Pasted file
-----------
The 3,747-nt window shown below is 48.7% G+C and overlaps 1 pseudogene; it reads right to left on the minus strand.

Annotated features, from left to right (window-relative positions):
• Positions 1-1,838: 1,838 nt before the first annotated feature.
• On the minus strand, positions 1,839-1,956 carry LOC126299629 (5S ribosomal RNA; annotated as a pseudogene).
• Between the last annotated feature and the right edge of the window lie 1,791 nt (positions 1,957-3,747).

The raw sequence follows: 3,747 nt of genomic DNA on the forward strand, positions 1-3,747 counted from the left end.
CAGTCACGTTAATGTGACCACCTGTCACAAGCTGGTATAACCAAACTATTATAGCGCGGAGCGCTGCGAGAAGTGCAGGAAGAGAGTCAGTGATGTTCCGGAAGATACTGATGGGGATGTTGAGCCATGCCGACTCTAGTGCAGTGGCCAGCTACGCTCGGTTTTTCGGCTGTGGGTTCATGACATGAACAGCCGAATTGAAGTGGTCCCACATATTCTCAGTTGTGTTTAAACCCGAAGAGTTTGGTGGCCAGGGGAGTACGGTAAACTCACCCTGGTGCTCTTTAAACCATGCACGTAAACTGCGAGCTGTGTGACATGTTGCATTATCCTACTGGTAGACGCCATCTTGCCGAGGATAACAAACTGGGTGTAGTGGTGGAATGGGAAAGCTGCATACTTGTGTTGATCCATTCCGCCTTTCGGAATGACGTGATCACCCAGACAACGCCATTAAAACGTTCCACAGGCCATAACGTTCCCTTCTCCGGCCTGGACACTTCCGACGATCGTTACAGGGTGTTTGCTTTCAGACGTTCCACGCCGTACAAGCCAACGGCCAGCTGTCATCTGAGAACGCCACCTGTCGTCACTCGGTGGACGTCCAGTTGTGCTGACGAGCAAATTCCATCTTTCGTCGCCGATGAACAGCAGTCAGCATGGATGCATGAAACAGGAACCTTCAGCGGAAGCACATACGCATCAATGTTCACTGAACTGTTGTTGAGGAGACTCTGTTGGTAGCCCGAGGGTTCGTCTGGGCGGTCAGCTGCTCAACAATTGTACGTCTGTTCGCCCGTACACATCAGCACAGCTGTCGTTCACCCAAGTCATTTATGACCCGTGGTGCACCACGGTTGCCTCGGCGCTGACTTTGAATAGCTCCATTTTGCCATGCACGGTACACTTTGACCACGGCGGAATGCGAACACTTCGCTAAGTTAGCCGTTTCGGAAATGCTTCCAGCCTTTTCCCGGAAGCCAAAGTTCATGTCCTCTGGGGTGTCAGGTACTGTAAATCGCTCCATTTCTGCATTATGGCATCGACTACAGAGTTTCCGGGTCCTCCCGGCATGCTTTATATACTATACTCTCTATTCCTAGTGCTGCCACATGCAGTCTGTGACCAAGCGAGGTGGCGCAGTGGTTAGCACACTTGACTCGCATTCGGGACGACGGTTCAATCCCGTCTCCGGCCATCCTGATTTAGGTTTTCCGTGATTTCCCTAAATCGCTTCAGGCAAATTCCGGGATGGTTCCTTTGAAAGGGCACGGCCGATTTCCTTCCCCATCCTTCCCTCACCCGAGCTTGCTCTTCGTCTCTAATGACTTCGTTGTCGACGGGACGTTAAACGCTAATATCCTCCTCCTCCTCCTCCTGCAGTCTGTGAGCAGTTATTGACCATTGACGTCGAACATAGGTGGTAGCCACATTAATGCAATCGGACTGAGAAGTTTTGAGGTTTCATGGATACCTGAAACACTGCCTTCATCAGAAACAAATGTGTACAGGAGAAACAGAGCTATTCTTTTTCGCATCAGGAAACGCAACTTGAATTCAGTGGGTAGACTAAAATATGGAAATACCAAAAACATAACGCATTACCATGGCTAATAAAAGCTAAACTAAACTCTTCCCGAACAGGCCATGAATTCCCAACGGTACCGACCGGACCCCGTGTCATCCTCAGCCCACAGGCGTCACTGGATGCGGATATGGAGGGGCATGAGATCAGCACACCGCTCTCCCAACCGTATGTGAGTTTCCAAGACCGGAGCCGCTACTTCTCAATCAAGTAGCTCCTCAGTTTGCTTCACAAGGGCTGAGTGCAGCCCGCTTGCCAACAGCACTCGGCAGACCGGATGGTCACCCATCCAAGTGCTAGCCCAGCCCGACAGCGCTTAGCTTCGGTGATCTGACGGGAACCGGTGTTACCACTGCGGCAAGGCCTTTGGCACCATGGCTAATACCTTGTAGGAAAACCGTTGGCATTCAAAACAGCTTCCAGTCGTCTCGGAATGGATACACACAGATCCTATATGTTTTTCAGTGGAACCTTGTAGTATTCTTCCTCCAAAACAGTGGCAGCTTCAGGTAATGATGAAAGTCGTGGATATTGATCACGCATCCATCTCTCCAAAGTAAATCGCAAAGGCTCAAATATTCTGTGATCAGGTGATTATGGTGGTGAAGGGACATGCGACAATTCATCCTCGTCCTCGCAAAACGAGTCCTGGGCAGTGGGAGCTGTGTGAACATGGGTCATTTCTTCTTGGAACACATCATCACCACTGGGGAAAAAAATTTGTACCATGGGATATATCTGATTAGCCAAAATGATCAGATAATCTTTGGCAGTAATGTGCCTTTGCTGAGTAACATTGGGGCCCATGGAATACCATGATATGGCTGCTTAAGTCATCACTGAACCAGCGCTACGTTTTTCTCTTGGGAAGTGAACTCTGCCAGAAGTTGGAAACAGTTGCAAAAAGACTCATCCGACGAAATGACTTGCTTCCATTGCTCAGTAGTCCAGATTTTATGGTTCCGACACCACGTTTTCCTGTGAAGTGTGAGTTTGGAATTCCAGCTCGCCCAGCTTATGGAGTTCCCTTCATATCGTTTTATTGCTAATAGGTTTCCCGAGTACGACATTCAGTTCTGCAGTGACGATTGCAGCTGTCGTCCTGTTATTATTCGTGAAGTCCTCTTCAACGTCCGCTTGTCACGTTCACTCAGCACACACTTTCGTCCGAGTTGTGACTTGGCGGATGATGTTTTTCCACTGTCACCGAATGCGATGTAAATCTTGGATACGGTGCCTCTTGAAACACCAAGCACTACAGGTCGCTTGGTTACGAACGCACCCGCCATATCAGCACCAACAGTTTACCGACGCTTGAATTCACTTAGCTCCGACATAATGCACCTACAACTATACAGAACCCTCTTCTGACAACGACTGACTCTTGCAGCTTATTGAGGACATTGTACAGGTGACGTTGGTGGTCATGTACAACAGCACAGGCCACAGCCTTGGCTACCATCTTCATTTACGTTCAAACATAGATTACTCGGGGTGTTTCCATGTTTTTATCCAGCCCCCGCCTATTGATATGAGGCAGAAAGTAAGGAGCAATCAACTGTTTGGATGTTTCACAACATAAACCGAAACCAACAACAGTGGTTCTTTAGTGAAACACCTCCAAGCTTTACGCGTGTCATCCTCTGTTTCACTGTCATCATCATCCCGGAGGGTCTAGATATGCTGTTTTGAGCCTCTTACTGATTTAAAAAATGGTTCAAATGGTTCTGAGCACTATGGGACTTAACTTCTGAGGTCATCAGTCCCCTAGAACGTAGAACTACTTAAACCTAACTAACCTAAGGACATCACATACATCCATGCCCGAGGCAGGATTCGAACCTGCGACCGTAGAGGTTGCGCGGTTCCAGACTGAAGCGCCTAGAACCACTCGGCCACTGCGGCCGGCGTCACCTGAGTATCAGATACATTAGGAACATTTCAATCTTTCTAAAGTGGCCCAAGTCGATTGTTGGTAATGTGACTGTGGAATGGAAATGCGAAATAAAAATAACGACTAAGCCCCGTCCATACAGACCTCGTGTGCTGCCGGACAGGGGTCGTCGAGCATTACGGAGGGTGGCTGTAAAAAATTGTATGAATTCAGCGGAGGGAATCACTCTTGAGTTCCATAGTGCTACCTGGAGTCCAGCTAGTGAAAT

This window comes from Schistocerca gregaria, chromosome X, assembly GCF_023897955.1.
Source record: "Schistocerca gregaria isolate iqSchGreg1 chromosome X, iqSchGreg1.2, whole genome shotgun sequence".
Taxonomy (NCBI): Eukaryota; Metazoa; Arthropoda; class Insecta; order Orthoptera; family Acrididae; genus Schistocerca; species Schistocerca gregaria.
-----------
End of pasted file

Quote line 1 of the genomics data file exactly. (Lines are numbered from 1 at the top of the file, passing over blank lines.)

The 3,747-nt window shown below is 48.7% G+C and overlaps 1 pseudogene; it reads right to left on the minus strand.